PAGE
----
Takuma Nakahira, from Circulation: Date, Place, Events, 1971, gelatin silver print, printed 2012, the Museum of Fine Arts, Houston, Museum purchase funded by Joan Morgenstern, Peter Lotz, and Photo Forum 2013.

For Nakahira’s contribution to the 1971 Paris Biennale, he prepared nothing in advance, but rather presented an evolving display of photographs taken each day in the streets of Paris during the show. The process-based installation, Circulation: Date, Place, Events, reoriented fragments of the city outside, and eventually expanded to the floor and across the boundaries of his allotted exhibition space. A version of this piece is prominent in the show, as is his Overflow—a large piece comprising 48 different color photographs that was created for the 1974 Tokyo exhibition “Fifteen Photographers Today.” While its Japanese title, Hanran, means “overflow,” it’s also a homonym for “revolt” or “rebellion”—a nuance that nicely reflects both environment and concerted intervention. The seriousness of Nakahira’s experiments in the re-mediation of everyday images is expressed in the proclamations of his book, Why an illustrated botanical dictionary?: “The city has shaken each of our identities at their foundations. Our everyday selves are continuously inundated by a flood of commodities, a flood of information, and a flood of material things…We must dare to turn the tables.” While this survey doesn’t tout a singular philosophy, movement, or leader, Nakahira’s continual consideration of the potentials of photography as a means for destabilizing and reorienting existing cultural flows is clearly at the heart of the show. And thinking about his works—all of which are concerned less with single images as they are with the assemblage of many—helped me to identify something I find really compelling.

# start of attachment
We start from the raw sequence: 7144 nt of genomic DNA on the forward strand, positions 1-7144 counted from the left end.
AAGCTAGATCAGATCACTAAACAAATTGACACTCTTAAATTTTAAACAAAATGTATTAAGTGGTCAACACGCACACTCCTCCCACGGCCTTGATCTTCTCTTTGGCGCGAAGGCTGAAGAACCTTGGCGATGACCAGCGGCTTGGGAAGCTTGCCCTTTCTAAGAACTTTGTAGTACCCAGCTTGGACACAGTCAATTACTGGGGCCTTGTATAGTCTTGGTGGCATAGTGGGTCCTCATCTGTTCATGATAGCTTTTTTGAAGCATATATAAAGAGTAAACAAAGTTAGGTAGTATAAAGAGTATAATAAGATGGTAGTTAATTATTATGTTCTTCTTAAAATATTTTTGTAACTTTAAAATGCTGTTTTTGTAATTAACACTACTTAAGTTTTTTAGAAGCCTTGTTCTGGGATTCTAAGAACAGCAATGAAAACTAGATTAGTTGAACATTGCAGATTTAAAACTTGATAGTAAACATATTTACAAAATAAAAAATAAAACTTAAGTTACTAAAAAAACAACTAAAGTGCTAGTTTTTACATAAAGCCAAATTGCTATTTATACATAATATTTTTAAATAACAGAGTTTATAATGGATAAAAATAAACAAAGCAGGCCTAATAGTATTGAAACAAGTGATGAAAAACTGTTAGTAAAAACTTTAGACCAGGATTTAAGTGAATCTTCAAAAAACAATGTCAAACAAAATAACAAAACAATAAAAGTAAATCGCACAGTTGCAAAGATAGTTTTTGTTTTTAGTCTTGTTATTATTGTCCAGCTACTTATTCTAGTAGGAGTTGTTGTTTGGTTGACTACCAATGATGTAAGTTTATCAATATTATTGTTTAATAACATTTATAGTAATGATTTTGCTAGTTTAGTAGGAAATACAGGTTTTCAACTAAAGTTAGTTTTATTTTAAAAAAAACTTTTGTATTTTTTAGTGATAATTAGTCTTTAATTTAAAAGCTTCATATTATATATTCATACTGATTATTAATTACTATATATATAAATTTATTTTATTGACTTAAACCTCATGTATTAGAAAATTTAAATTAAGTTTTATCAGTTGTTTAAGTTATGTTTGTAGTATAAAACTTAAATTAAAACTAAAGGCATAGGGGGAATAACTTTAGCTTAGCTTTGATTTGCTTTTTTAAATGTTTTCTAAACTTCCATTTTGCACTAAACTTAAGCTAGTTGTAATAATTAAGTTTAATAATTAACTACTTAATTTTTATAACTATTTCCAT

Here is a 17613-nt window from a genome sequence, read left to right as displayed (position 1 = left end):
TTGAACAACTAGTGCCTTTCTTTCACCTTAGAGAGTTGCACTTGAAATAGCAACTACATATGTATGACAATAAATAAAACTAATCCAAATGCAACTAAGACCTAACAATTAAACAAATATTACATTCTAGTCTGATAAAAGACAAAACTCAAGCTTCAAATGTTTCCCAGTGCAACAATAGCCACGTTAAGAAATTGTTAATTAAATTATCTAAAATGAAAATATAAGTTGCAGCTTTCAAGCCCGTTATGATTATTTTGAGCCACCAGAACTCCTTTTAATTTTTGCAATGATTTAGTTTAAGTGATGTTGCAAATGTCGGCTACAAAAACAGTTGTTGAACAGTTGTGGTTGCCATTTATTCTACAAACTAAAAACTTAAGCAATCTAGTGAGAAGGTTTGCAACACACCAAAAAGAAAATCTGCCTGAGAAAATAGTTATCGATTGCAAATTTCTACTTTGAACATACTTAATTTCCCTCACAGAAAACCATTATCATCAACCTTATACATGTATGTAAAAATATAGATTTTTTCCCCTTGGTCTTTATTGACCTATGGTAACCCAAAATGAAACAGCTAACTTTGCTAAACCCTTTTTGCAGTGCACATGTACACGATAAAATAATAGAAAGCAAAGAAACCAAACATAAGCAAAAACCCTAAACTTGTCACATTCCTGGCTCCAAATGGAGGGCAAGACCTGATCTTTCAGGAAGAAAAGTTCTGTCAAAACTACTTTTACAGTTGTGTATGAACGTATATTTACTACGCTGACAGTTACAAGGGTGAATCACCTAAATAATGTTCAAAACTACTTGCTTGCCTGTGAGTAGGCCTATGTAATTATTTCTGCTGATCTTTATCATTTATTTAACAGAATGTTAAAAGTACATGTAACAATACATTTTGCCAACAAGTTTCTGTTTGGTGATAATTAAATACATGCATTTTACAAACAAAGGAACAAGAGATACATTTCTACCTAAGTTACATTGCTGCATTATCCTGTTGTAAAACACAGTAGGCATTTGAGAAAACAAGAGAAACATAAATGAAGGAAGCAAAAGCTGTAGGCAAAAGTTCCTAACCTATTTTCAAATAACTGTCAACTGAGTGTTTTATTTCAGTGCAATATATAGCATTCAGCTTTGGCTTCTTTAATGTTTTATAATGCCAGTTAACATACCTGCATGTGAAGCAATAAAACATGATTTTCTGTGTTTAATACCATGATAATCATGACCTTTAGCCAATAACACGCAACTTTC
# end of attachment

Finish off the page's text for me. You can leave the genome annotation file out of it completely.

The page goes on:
Takuma Nakahira, Overflow, 1974, chromogenic prints on panel, The National Museum of Modern Art, Tokyo.

Takuma Nakahira, Overflow, 1974, chromogenic prints on panel, The National Museum of Modern Art, Tokyo.

A common thread across the wide range of works here is the use of multiple images. Some contain multiple images within a frame, others assemble series. Some create a montage of frictions, reflecting multiplicity and simultaneity. Others show increments of actions and experiences, exploring duration, change, movement. Actually, nearly all of the work in the show could be considered series. The photographic process is essentially serial by nature, and curatorial. It occurs to me that photographers’ increasing engagement in the creative selecting, compiling, and arranging of multiple images during this time may have been key in the acceptance of photographic media by the art world in general. It also occurs to me that this exhibition is, itself, a similar assemblage—a series of series. Curator Yasufumi Nakamori has taken cues from the work and its era to focus less on certain artists or approaches than on creating a dialogue between a variety of simultaneous and overlapping experiments that occurred in those dozen years. I think it’s the various activations of the in-betweens here that so well evoke the concerns of the time, and also so strongly relate it to current culture. In many ways, 1968-79 was an in-between period of time in modern history, and one not dissimilar to the one we’re in right now.